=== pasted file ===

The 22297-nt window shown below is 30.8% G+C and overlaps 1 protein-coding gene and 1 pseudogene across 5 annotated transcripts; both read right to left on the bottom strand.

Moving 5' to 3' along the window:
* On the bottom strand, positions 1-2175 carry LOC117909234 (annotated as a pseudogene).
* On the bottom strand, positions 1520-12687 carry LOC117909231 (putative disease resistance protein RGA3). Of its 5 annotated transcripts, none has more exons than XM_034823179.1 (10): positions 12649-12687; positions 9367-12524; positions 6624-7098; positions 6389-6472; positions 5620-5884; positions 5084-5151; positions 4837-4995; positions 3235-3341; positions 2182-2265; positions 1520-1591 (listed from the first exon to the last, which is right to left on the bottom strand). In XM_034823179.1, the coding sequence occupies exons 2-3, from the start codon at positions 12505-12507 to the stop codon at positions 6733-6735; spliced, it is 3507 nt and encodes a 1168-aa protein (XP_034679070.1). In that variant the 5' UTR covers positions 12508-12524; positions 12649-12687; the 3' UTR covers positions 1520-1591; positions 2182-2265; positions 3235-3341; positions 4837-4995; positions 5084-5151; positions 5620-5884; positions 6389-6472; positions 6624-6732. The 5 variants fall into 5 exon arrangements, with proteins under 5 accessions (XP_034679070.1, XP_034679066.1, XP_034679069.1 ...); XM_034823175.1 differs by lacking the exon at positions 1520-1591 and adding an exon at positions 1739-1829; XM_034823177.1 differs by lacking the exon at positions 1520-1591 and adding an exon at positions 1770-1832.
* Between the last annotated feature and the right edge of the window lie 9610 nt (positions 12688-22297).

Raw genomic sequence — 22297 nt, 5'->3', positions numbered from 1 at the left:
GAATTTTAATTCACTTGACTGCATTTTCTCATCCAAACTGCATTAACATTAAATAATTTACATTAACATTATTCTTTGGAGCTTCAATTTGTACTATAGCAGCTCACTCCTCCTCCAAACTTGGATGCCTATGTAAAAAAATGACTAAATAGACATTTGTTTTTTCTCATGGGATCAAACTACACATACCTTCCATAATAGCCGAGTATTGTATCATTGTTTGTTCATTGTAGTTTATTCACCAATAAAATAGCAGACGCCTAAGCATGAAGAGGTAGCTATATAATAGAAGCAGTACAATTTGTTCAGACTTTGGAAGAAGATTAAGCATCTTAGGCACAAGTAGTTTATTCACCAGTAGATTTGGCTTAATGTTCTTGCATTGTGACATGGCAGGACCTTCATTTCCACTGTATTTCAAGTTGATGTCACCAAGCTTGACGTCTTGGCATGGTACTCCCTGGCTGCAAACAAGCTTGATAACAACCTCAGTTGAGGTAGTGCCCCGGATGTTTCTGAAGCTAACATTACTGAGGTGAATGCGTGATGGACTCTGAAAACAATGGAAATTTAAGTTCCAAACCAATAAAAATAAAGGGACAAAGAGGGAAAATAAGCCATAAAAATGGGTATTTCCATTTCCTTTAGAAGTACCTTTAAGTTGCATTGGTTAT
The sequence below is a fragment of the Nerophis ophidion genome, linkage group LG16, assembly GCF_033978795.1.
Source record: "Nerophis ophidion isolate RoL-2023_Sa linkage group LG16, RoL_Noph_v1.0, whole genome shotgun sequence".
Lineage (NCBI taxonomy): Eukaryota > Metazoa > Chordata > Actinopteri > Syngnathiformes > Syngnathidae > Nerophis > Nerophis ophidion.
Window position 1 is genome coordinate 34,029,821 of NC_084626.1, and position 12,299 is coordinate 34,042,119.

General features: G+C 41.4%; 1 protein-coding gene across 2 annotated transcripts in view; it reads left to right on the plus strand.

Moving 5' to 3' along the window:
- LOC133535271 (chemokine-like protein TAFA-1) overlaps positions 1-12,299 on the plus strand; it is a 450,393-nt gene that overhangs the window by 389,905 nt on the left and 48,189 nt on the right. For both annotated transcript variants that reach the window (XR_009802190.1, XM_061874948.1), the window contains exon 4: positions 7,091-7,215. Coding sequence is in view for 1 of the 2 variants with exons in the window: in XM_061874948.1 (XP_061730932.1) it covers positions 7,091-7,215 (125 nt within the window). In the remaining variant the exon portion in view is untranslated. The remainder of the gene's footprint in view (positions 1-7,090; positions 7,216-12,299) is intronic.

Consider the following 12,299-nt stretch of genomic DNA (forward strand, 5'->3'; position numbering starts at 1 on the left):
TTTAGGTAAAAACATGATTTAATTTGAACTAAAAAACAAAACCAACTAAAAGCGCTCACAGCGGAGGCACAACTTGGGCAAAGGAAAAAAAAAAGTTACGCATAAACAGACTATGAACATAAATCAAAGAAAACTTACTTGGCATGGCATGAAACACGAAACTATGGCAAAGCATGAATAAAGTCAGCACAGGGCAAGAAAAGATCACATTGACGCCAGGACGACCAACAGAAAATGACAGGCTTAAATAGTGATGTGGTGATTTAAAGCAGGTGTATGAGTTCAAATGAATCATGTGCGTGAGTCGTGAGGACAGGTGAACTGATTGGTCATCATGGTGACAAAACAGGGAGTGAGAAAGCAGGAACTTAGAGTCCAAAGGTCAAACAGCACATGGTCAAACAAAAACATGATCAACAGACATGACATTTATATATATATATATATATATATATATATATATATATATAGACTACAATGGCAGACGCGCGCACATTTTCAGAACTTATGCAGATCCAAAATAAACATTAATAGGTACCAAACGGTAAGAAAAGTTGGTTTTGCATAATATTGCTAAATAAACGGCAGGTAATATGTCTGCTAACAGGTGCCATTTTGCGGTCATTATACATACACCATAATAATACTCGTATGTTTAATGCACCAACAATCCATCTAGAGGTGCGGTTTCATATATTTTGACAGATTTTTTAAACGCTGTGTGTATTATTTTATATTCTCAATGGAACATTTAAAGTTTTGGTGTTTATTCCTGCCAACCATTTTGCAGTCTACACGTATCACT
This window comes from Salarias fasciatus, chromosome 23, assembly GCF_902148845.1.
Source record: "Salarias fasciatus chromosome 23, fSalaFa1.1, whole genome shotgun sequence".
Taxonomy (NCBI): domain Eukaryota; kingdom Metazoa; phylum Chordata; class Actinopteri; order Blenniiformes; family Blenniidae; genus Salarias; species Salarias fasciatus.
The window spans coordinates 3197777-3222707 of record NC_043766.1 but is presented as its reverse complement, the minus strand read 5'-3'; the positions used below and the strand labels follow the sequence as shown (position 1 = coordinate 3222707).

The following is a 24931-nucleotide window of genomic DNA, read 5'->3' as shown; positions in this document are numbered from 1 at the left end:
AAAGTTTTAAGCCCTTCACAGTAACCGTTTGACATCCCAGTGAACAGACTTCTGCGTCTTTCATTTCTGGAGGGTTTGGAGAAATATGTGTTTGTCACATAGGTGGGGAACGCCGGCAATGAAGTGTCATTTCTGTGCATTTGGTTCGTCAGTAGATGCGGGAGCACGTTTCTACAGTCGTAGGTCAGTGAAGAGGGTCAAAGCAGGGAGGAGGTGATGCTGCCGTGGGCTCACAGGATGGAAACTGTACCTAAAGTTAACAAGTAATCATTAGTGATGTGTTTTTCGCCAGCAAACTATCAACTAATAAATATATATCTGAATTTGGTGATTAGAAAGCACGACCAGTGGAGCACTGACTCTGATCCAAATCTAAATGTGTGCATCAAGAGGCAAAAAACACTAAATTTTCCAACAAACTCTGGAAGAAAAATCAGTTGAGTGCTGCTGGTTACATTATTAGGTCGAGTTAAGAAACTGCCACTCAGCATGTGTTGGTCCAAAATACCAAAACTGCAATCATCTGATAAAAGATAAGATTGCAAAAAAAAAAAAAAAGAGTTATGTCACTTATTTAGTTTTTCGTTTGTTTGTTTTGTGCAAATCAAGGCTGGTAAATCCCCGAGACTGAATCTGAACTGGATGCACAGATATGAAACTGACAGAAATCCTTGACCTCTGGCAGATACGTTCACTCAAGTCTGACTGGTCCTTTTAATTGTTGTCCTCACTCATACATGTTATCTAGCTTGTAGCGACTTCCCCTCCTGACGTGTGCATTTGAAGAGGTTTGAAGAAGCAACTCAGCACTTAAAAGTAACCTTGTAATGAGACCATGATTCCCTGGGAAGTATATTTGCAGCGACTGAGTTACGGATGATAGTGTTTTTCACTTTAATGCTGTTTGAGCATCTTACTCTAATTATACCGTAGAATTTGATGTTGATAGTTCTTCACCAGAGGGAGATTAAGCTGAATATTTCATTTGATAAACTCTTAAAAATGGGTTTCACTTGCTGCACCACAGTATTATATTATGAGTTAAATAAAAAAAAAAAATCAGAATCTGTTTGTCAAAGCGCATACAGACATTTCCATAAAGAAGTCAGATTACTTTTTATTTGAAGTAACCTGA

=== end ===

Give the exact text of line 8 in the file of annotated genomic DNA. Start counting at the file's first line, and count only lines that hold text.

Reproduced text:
The sequence below is a fragment of the Nerophis ophidion genome, linkage group LG16, assembly GCF_033978795.1.